With his staging for the National Theater of Greece of “Electra,” prestigious Schaubuhne theater director Peter Stein proves a clearly conceived, economical production of Sophocles’ masterly drama can still viscerally engage a patient modern American watcher. Even if it’s in Greek.
Stein’s production opens with the Musician (Samuel Marieri) proceeding slowly down the aisle to the stage, playing his soprano saxophone somberly. He has many reasons to mourn: Agamemnon is dead by the hand of his wife, Clytemnestra (Karyofyllia Karabeti); their daughter, Electra, (a perfectly pitched Stefania Goulioti) lives with her mother in shame; her brother, Orestes, (Apostolis Totsikas) is in exile.
When first seen, Electra is filthy, streaked with dirt and wearing a grimy black dress. She is already wailing as she enters through a small panel in the chrome wall of her house, looking like a beaten dog emerging from a pet door.
As she cries, the Erinyes enter … and enter … and enter. It’s a surreal moment: One pretty young woman in a plain white dress walks onto the set, looks behind her, and another follows, while the first girl runs the length of the stage. The pattern continues until all 15 members of the chorus have entered. It’s a perfect way to realize the immense force of the gods in everyday terms: The demure-looking peasant girls vastly outnumber both sides in the argument that plays out onstage, and when they crowd to Electra’s side, it’s clear there’s no way to stop them. They speak with one voice and frequently, creepily, sing in a high-church sounding chorus.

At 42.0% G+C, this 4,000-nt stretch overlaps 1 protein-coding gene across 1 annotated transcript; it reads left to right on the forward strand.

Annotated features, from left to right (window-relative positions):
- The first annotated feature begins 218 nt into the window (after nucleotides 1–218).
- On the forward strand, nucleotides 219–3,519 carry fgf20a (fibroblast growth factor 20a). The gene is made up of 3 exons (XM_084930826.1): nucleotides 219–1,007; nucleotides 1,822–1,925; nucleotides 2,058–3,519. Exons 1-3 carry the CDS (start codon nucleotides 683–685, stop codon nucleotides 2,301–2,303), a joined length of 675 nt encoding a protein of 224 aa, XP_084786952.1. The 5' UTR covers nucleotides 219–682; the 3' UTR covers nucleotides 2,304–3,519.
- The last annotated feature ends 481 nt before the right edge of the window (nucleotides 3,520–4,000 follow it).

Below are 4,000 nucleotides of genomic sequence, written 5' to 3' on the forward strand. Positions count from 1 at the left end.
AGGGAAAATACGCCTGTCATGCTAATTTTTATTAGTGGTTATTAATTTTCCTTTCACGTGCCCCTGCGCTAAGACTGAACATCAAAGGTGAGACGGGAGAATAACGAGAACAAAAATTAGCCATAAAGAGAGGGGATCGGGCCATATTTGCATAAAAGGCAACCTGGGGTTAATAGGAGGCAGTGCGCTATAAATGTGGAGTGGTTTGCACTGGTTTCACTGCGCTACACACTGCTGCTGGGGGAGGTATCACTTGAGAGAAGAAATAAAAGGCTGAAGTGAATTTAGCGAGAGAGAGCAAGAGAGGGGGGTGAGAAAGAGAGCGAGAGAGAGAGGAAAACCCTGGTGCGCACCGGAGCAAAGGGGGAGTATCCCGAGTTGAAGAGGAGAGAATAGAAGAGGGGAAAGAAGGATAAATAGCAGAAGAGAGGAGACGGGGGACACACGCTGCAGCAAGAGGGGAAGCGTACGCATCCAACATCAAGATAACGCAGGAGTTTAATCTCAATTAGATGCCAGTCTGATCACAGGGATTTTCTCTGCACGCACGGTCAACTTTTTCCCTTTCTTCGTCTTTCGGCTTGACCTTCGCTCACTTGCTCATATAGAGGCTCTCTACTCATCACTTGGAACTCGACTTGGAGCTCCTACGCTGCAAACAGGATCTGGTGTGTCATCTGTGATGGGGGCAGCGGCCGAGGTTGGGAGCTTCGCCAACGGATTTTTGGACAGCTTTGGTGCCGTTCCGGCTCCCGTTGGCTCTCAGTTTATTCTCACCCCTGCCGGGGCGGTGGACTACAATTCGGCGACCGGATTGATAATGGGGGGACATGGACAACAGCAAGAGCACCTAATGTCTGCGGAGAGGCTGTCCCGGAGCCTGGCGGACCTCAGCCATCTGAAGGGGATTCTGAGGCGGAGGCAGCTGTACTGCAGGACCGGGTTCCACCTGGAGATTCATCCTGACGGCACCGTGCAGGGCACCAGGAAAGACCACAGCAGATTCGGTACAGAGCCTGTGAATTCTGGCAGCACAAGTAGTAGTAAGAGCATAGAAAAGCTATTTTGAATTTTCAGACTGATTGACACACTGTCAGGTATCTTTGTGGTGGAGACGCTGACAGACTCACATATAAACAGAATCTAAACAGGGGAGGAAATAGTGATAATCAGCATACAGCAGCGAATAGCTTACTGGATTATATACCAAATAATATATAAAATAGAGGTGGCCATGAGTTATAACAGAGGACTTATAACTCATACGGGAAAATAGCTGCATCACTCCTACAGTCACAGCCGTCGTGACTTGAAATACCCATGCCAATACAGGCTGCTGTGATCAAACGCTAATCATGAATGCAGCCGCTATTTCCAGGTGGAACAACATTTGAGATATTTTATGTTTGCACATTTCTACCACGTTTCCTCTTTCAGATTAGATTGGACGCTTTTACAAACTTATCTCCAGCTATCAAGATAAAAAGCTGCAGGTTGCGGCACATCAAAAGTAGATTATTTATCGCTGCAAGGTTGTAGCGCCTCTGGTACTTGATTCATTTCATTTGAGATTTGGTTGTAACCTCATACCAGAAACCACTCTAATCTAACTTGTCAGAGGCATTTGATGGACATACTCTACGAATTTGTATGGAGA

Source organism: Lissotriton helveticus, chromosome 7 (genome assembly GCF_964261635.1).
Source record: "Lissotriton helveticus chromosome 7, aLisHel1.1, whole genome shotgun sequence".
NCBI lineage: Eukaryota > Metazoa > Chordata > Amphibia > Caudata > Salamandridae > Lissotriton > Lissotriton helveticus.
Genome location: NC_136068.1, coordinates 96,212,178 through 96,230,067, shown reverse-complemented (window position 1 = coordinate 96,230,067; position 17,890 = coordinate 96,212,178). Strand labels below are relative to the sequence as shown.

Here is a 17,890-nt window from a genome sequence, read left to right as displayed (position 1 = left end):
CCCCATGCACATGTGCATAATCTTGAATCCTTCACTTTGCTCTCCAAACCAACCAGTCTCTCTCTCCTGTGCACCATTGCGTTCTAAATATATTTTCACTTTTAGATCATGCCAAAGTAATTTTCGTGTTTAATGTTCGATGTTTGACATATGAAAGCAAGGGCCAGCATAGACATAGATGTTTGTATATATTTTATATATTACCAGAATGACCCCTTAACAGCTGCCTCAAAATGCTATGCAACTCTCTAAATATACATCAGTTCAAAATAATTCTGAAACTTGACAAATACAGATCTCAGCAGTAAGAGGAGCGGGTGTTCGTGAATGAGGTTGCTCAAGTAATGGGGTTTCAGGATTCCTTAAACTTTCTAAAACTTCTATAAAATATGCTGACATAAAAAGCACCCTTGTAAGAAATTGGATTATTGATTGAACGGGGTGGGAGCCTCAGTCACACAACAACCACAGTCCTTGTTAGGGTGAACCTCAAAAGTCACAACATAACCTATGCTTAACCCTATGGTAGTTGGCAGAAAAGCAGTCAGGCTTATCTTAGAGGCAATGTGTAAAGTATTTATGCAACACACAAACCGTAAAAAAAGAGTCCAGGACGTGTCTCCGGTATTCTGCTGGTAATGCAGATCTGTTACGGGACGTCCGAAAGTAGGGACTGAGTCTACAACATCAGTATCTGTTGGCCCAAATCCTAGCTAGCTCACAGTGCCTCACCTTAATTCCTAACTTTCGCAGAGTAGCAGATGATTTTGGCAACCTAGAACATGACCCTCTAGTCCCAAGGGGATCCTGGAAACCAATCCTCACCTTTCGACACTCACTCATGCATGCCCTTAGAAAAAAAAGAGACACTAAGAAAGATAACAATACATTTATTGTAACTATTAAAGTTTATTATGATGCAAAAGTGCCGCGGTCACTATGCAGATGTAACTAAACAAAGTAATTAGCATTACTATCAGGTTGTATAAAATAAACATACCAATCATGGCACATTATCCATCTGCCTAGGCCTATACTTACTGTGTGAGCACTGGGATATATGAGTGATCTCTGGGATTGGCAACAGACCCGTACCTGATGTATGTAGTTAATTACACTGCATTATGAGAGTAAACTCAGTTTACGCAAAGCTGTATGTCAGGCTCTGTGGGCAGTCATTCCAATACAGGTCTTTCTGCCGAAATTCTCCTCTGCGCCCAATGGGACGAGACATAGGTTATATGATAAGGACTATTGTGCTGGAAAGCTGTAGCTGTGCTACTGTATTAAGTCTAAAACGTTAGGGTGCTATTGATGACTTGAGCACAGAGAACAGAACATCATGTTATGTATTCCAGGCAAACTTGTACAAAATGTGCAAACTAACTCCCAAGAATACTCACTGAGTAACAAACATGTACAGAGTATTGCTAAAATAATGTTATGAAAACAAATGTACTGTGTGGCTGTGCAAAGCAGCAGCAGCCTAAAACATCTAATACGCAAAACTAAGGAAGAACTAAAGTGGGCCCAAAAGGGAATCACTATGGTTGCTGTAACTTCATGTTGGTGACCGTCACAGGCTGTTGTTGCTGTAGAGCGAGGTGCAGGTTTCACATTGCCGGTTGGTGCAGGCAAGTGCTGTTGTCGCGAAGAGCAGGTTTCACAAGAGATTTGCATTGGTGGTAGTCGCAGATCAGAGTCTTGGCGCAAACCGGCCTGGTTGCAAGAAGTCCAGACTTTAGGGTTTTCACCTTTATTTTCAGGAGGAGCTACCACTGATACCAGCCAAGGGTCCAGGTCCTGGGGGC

You have to put serious effort into screwing up this play’s climax, but the preceding exposition can turn deadly dull very quickly if it isn’t competently dramatized. Thus, Stein and choreographer Lia Tsolaki have come up with a sort of orbital blocking trajectory when, for example, Orestes wants to reveal himself to his sister.
This circling around the stage mirrors the vast poetic stretch that always has to be navigated before anyone here can take action on another character. Like a standoff scene in a Western, it increases tension considerably.
The geographical illustration of the winding poetry is a welcome one (less expert tragedians tend to speed through their lines or fatally over-emote), even if it’s not always transcendent.
Stein comes up with some ingenious ways to illustrate Orestes’ return and subsequent vengeance on Clytemnestra, as well as Electra recovering the dignity she so lacked at the beginning of the play.
Stein has taken his time building to this climax, and his measured staging allows us to bring our emotions, especially horror, to the play’s bloody finish.